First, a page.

JOHN MANSFIELD BRUMBY AO (born 21 April 1953), is a former Victorian
Labor Party politician who was
Premier of Victoria from 2007 to 2010.
He became leader of the Victorian Labor Party and Premier after the
Steve Bracks . He also served as the Minister for
Veterans' Affairs and the Minister for Multicultural Affairs. He
contested his first election as Premier at the November 2010 Victorian
state election . His government was defeated by the Liberal/National
Coalition led by
Brumby currently is the national president of the Australian China Business Council (ACBC).
* 1 Early life
* 2 Political career
* 2.1 Federal MP * 2.2 State opposition leader * 2.3 Bracks Government
* 3 Premier of Victoria * 4 Post-political career * 5 Personal life * 6 See also * 7 References * 8 External links
He was a teacher at Eaglehawk High School, in
In 1983 Brumby was elected to the Australian House of Representatives
for the seat of
Brumby then worked as a consultant before being appointed Chief of Staff to the federal Minister for Resources and Tourism, Alan Griffiths with responsibility for the development of policy in areas such as energy, petroleum, minerals and tourism. He held this position until February 1993, when he was elected to the Victorian Legislative Council at a by-election for the seat of Doutta Galla Province in Melbourne's western suburbs.
STATE OPPOSITION LEADER
The Victorian Labor government of Joan Kirner was defeated at the October 1992 state elections by the Liberal Party led by Jeff Kennett . Joan Kirner resigned as Leader after a short period and was succeeded by Jim Kennan ; Kennan later resigned from Parliament in June 1993. Brumby was subsequently elected as Labor's new State Parliamentary leader to fill the vacancy created by Jim Kennan's resignation. He resigned from the Legislative Council and was elected to the Victorian Legislative Assembly at a by-election for Kennan's seat of Broadmeadows .
In 1996, Brumby opposed the Kennett State Government's proposed relocation of the State Museum to the Carlton Gardens site adjacent to the Royal Exhibition Building . It was at this time that Brumby first proposed that the Royal Exhibition Building and Carlton Gardens be nominated for World Heritage Listing. The World Heritage nomination was opposed at the time by the Kennett Liberal State Government. It was not until after the 1999 State Election that the Bracks Labor Government nominated and obtained World Heritage Listing for the site.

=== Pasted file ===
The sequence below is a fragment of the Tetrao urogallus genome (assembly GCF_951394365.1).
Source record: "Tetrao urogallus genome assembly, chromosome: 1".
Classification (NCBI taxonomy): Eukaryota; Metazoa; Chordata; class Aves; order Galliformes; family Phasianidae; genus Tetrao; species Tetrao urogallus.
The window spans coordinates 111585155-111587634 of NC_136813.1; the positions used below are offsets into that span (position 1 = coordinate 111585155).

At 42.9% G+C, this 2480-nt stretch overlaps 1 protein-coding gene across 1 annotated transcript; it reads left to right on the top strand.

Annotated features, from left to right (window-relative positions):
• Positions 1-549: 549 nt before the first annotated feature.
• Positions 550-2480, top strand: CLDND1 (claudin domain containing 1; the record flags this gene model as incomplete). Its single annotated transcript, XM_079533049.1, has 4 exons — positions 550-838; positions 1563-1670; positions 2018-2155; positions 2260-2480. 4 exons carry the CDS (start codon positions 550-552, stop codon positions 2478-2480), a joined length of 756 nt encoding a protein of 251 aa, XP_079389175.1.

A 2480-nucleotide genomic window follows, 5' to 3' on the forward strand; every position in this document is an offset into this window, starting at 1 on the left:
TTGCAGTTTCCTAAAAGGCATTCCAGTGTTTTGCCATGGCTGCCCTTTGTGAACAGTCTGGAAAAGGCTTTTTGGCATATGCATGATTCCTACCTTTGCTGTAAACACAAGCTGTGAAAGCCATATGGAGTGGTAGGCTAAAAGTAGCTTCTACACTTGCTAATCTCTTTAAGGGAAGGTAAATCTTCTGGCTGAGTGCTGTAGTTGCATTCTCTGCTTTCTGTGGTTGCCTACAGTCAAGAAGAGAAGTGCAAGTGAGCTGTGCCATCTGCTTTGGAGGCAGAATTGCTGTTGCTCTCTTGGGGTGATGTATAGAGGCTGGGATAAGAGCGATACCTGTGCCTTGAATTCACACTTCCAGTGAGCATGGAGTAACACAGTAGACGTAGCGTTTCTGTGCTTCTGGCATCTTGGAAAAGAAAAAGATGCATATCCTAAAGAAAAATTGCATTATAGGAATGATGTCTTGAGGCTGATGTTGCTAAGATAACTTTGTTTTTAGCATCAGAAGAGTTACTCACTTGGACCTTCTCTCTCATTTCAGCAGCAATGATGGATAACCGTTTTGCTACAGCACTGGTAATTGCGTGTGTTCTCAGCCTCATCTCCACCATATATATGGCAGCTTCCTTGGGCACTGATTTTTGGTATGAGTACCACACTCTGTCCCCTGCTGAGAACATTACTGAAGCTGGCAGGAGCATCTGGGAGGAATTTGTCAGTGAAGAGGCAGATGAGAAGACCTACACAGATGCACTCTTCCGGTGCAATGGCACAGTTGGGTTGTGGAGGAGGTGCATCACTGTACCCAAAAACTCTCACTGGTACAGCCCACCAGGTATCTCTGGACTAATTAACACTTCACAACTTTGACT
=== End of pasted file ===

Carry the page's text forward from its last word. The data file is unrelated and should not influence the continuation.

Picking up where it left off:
From 1993 to 1996 Brumby worked to restore Labor's fortunes in Victoria. The defeat of the federal Labor government in March 1996 prompted Kennett to call an early state election three weeks later. Labor only managed a net two-seat gain, leaving it 20 seats behind the Coalition. This defeat was claimed to have undermined Brumby's position as Leader. Brumby was later replaced as Labor leader in March 1999, agreeing to resign in favour of Steve Bracks .
Brumby as Minister for Innovation giving a speech in April 2007
Steve Bracks narrowly won the state election called by Kennett in September 1999 and appointed Brumby as Minister for Finance, Assistant Treasurer and Minister for State and Regional Development. Brumby formed part of the core leadership team of senior ministers in the new Government along with Bracks, Deputy Premier John Thwaites and Attorney-General Rob Hulls . Steve Bracks initially served as Treasurer as well as Premier, assisted by Brumby who was responsible for Victoria's finances and most of the workload of the Treasury portfolio. On 22 May 2000 Brumby was appointed State Treasurer.
As Treasurer, Brumby presided over a period of steady economic growth in Victoria, and his economic management was given some of the credit, along with the personal popularity of Bracks, for Labor's landslide re-elections in 2002 and 2006. Brumby ensured that the Labor Government maintained a budget surplus.